It didn’t take long before Lucy got the picture and could sleep in until about 7:30 or 8:00 in less than six weeks, which after ten years of screaming nonstop was pretty incredible. The family did a wonderful job of staying consistent and thorough. We were also gradually able to add in a little more hustle and bustle around her sleeping cage, especially by adding in some items to keep her busy beforehand at the onset of the addition of that new criteria. We could even pre-set some foraging goodies in the night before for her to work on when she woke up, which would set her on a pattern of looking for things to do on her own, like play with her other toys.
As with any training program, at first the training is more labor intensive as we do what I call re-setting the behavior tracks and patterns. Each party – bird and humans – have well-worn grooves that we travel each day that are hard to break out of, even when the behavior isn’t meeting our needs. Shifting to a new set of tracks takes a lot of effort at first. But once we do it, we just have to check in every once in a while to make sure we are staying on the right path.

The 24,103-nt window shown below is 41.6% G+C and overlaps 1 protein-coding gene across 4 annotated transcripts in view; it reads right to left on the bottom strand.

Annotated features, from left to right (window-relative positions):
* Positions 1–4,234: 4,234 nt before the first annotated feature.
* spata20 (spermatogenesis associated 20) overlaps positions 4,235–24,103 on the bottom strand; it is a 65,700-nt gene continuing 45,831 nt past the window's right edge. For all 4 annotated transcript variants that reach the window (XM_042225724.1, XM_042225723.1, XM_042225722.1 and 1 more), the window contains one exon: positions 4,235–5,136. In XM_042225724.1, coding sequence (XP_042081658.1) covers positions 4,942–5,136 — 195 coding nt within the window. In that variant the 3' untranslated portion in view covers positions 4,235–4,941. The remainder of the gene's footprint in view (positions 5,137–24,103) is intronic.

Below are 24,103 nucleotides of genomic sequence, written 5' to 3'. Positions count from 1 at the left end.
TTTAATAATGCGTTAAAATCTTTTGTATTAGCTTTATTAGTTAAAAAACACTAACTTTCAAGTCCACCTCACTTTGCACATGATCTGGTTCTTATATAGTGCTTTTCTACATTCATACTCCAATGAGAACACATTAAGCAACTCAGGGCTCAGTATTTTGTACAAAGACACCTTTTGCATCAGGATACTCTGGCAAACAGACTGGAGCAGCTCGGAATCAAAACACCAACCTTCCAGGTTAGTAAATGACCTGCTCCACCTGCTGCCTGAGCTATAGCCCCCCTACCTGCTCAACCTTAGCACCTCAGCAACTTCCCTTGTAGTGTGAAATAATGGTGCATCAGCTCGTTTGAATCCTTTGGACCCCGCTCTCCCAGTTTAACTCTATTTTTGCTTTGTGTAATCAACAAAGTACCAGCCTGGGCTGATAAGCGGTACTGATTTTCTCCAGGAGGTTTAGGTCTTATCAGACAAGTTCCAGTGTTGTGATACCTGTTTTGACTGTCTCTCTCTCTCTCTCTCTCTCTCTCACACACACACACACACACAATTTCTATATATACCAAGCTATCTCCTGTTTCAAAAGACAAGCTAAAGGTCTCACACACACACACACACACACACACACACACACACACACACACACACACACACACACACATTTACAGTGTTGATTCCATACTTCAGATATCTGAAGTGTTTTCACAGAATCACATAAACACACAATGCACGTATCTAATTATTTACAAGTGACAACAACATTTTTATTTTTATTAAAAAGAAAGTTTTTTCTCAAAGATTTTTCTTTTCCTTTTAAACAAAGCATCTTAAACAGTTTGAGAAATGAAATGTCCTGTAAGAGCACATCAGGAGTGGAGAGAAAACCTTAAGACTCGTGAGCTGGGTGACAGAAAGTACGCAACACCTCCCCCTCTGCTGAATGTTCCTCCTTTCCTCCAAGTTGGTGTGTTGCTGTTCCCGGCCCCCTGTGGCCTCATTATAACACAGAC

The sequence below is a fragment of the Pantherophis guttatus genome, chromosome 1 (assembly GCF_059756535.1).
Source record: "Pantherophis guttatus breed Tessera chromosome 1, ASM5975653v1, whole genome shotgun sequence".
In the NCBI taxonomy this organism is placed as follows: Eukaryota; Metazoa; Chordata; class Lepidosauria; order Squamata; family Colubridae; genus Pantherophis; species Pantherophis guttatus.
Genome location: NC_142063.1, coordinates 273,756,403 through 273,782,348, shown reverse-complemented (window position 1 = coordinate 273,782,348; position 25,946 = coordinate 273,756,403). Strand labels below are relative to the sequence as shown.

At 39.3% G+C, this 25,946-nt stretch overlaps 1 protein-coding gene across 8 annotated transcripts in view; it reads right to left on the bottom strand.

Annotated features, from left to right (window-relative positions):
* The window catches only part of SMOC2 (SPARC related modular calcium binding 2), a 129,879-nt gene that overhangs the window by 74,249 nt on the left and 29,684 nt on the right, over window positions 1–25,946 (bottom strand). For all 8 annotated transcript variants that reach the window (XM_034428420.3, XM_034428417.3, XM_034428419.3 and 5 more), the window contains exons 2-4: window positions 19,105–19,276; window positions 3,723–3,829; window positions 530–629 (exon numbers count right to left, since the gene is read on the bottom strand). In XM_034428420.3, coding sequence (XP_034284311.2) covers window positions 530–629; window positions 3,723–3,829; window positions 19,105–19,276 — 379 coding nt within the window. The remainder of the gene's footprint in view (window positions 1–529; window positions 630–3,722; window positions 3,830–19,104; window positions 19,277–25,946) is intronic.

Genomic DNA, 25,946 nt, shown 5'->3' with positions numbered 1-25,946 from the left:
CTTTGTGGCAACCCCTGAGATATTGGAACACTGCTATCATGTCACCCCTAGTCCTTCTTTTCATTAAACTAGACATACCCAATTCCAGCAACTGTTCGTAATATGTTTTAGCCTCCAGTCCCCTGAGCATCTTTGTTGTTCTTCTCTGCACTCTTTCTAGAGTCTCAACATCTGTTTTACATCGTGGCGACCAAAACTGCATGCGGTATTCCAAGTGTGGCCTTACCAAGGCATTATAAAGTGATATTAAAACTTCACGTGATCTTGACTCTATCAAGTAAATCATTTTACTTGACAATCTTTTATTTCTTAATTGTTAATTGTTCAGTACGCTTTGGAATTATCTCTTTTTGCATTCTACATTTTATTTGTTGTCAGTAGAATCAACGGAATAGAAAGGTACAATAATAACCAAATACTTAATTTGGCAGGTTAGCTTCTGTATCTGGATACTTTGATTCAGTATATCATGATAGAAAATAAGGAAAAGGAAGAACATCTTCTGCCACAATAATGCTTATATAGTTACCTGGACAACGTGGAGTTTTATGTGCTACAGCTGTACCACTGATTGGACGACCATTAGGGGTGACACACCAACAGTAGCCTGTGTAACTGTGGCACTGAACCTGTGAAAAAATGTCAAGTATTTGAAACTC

Training our birds to sleep in is just one part of noise training, but a very important part that can go a long way to a healthy partnership with our avian companions.
For ideas on how we teach our clients to premake simple but awesome foraging toys and teach their birds to engage with to support good behavior, you can get our downloadable goodies from our new online course and membership website here (there’s a waitlist!). A mini course with how-to’s and tested ideas will show you what we have been using for years!